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TUESDAY, NOVEMBER 29, 2005
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KYLE VEAZEY

Gottfried's Tide heart beats strong

TUSCALOOSA — Mark Gottfried remembers the smirks and laughs he would get. At a school with a tradition unequaled in college athletics, with the aura of John Wooden and those 11 national titles, saying it was darn good comedy.

"When I was at UCLA, I'd tell those guys that I just want to come back and be the head basketball coach at The University of Alabama," Gottfried said. "They'd all scratch their heads like,
'Why?' "

Gottfried meant it. And now here he is, more than a decade later, settling into his eighth season as head coach at Alabama — an eternity by modern college basketball standards. Even he says it, "eighth," with squinted eyes and a slight recoil of the head, seemingly in disbelief.

Eight years. Seems like only yesterday that Gottfried, then 34, accepted the Tide job after three sterling seasons at small, but basketball-nuts, Murray State. He had moved there from UCLA, where he was an assistant for seven years, the last one of which was the Bruins' 1995 national title year.

Two slow seasons followed his arrival in Tuscaloosa, and the third was a snoozer until the Tide advanced to the NIT finals in New York City. The very next season, Alabama went 27-8 and won the regular season Southeastern Conference title, its first since 1987.

Some disappointments have followed, namely Alabama's rise to the No. 1 ranking in the country in the middle of the 2002-03 season, only to follow that with a 7-9 league mark and a quick ushering out of the NCAA tournament in the first round.

The next season, Alabama fulfilled some of that promise by advancing to the final eight. Gottfried's Tide won the SEC Western Division last year, but failed to make noise in the NCAA tournament with a first-round loss to Wisconsin-Milwaukee.

Glorious exit or not, it was still a long way from his first game as a head coach in Murray State's old Cutchin Fieldhouse in 1995.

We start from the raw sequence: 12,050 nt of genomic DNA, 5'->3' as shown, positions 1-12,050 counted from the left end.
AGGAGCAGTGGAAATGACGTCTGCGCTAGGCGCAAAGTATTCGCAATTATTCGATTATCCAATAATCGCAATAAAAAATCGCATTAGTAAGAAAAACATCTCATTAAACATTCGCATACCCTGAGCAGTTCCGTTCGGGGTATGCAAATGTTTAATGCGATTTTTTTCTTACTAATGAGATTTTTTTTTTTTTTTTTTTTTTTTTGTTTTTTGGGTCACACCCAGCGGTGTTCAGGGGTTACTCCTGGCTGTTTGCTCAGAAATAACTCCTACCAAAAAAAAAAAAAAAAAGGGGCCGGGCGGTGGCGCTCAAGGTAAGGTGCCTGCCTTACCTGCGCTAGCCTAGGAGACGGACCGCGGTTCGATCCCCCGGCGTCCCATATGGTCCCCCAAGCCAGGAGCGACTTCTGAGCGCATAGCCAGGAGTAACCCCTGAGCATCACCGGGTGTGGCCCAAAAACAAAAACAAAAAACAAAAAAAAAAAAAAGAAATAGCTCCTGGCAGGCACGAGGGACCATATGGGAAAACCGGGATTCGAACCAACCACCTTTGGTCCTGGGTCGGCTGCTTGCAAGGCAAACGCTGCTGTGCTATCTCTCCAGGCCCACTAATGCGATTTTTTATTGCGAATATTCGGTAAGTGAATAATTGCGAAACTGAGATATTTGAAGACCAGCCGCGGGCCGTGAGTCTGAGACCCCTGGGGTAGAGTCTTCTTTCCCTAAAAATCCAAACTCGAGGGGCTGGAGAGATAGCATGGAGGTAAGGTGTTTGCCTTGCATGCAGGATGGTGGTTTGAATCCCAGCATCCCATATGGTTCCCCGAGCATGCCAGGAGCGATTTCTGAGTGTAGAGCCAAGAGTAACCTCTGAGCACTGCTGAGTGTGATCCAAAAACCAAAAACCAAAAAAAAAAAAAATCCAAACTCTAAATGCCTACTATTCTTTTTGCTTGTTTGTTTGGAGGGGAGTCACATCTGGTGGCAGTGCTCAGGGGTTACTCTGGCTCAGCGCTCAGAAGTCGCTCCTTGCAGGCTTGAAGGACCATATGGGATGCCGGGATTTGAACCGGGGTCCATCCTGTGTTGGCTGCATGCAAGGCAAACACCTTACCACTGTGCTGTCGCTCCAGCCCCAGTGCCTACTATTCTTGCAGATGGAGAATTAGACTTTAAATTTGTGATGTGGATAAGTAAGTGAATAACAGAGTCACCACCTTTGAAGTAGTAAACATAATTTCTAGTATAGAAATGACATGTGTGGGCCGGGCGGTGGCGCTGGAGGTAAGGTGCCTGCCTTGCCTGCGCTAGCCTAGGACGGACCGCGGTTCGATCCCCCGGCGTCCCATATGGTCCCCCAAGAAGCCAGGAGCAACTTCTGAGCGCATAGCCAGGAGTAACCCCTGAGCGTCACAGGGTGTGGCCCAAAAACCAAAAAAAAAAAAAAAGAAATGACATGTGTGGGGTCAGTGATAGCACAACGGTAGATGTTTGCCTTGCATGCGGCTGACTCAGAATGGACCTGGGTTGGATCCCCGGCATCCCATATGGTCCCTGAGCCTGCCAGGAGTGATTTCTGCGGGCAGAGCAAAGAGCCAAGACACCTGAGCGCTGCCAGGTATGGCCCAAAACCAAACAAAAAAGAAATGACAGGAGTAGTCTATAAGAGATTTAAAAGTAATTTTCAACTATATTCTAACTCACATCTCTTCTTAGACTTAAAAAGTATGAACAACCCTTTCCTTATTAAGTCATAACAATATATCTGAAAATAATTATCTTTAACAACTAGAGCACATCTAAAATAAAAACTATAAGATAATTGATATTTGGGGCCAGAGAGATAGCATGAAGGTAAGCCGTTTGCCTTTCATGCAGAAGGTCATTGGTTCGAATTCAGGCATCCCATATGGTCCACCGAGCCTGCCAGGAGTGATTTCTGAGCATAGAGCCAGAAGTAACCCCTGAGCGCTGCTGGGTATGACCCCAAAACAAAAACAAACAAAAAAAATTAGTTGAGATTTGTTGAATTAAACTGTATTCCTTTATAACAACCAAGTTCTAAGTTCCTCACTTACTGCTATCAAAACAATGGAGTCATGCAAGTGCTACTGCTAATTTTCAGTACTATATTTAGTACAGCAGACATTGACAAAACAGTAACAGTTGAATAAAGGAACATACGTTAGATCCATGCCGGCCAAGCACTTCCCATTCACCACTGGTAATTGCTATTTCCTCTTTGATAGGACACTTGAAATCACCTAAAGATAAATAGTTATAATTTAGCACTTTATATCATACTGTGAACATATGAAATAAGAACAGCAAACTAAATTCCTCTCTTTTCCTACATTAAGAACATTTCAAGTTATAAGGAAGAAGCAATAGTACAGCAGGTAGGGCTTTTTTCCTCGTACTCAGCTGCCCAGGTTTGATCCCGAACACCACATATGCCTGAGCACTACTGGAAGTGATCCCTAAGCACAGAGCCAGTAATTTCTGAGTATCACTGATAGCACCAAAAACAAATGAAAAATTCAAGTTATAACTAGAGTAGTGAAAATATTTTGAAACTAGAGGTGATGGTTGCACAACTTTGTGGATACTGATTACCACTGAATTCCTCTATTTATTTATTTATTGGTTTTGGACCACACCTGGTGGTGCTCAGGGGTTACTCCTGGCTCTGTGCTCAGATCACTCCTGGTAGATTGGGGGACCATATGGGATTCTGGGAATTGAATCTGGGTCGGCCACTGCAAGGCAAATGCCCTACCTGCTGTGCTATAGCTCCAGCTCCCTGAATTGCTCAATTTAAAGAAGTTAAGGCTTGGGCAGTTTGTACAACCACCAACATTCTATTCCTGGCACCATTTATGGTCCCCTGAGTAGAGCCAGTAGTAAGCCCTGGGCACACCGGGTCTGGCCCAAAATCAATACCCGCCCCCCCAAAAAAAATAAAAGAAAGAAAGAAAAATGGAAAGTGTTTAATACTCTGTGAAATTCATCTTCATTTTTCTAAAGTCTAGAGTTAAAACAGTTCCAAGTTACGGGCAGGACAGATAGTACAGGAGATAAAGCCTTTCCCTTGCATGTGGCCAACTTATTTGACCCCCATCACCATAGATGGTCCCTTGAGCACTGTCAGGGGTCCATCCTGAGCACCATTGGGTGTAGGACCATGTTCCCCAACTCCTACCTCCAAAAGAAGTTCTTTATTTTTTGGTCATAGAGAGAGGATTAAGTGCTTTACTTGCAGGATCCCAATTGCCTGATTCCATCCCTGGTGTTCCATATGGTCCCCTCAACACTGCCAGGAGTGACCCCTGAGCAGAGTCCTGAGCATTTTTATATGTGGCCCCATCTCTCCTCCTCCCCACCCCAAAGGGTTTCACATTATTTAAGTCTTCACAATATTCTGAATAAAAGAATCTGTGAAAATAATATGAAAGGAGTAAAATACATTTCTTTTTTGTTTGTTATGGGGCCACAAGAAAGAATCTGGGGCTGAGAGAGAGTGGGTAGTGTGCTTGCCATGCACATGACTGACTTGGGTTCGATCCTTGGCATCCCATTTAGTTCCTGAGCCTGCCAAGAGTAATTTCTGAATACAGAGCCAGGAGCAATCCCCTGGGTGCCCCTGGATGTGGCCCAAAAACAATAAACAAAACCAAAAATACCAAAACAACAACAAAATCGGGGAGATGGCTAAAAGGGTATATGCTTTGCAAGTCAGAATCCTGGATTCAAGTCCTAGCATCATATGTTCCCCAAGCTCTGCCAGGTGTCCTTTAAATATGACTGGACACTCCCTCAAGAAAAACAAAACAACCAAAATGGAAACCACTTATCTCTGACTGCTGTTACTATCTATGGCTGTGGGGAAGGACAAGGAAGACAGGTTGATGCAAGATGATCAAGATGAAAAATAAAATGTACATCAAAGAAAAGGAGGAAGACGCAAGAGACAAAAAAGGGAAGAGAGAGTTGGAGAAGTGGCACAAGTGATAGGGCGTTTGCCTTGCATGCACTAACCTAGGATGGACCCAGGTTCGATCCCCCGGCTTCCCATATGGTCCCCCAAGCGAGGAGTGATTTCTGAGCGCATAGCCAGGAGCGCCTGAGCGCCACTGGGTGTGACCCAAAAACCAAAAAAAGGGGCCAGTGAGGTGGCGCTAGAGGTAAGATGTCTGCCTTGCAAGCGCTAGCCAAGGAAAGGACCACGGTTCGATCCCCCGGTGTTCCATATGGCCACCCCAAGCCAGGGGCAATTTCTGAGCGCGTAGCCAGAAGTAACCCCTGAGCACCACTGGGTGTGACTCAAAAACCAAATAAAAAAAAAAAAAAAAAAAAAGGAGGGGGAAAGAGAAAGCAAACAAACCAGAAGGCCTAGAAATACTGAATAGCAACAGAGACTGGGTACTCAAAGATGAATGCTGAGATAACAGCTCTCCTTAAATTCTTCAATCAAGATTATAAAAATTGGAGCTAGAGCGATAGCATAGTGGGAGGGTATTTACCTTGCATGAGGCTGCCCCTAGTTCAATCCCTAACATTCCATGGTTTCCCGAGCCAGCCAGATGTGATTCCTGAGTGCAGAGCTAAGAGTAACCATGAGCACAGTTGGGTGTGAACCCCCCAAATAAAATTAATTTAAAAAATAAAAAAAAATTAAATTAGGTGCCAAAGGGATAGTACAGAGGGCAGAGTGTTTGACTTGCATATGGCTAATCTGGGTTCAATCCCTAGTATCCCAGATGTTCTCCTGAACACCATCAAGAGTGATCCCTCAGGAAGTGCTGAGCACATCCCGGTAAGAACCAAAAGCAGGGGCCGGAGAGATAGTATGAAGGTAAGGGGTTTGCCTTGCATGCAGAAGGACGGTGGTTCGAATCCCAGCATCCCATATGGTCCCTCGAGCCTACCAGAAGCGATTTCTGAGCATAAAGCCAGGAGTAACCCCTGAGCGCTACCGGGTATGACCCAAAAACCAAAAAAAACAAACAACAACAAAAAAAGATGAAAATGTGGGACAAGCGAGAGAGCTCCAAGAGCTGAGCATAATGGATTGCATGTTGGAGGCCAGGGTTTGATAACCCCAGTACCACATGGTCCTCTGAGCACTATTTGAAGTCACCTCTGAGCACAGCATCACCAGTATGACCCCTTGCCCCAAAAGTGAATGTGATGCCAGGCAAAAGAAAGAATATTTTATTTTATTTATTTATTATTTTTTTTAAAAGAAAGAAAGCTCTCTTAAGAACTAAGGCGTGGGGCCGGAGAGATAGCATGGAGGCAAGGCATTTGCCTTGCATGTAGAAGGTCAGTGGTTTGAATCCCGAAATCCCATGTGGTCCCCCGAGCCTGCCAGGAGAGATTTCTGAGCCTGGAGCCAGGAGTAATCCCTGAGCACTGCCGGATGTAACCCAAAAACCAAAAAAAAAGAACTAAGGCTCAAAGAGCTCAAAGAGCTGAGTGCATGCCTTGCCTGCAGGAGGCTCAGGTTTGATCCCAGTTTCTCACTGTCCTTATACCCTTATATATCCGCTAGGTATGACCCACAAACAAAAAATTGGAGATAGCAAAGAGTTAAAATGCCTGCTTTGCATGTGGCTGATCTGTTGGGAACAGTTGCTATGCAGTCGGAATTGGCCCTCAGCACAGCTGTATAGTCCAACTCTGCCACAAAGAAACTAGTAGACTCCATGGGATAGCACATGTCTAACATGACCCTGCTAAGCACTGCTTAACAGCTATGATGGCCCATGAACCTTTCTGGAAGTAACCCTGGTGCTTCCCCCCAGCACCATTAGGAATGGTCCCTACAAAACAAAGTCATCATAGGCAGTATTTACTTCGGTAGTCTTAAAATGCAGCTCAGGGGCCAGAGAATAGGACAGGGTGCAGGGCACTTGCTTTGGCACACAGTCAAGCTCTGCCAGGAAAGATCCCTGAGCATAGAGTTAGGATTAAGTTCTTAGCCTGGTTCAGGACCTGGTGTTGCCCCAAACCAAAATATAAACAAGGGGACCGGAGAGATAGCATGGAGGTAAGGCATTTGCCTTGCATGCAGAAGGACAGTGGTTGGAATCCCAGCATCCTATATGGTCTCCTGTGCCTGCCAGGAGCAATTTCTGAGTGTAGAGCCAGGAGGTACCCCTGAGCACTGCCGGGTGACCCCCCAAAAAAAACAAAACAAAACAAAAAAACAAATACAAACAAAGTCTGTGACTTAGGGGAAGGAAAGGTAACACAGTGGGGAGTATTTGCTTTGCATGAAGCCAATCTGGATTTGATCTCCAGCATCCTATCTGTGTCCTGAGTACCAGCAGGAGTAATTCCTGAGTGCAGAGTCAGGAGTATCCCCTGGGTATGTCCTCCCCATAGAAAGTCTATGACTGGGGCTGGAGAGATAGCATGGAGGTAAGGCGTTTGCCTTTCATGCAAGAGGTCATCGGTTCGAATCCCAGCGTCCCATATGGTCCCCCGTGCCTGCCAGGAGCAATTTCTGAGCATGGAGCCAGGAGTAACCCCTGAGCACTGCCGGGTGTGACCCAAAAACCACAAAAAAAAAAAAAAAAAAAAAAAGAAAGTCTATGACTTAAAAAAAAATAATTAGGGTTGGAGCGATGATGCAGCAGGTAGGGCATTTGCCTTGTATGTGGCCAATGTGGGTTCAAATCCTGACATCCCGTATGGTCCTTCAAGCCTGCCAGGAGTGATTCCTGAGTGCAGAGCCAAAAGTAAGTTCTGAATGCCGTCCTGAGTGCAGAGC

"You look back — we all learn from our mistakes," Gottfried said. "This will be my 11th year as a head coach. My first year at Murray State, I was scared to death."

This latest offseason brought Gottfried a reward that helped signal Alabama's confidence in his coaching. He was given a raise to $1 million a year and an extension of his contract through 2011.

The deal placed him third among the league's basketball coaches in terms of total pay, trailing Kentucky's Tubby Smith ($2.5 million) and Florida's Billy Donovan ($1.7 million). Most importantly (and curiously), the deal placed him first on his own campus.

Gottfried is quick to point out that such lofty status will change soon. He's probably right, too, since athletics director Mal Moore has said that a raise and contract extension for football coach Mike Shula, fresh off a 9-2 season, is imminent. Shula makes $900,000 a year.

But the basketball coach making more money than the football coach at Bear Bryant's Alabama?

"I'll be happy when Mike Shula gets a raise," Gottfried said, smiling.

Gottfried, too, is in a comfortable position because of the multi-million dollar renovation to his home arena and office, Coleman Coliseum. The Tide gets its share of national attention. Alabama is usually in the bidding for second-best honors, marquee-wise, following Kentucky. Given those tools, Gottfried could be around for a long, long time.

Gottfried's tenure at Alabama seems to be comfortable. The program is in decent shape, with Ron Steele and Athens High's Richard Hendrix possibly around for a few more years. At 41 years old, Gottfried has a few decades left on his career, and right now, the school's administration seems to have given him the correct votes of confidence.

For that, he's grateful.

"There's just a handful of coaches who have coached at one place for a long, long time," Gottfried said. "I want to be one of those guys."

Kyle Veazey Kyle Veazey
DAILY Sports Writer

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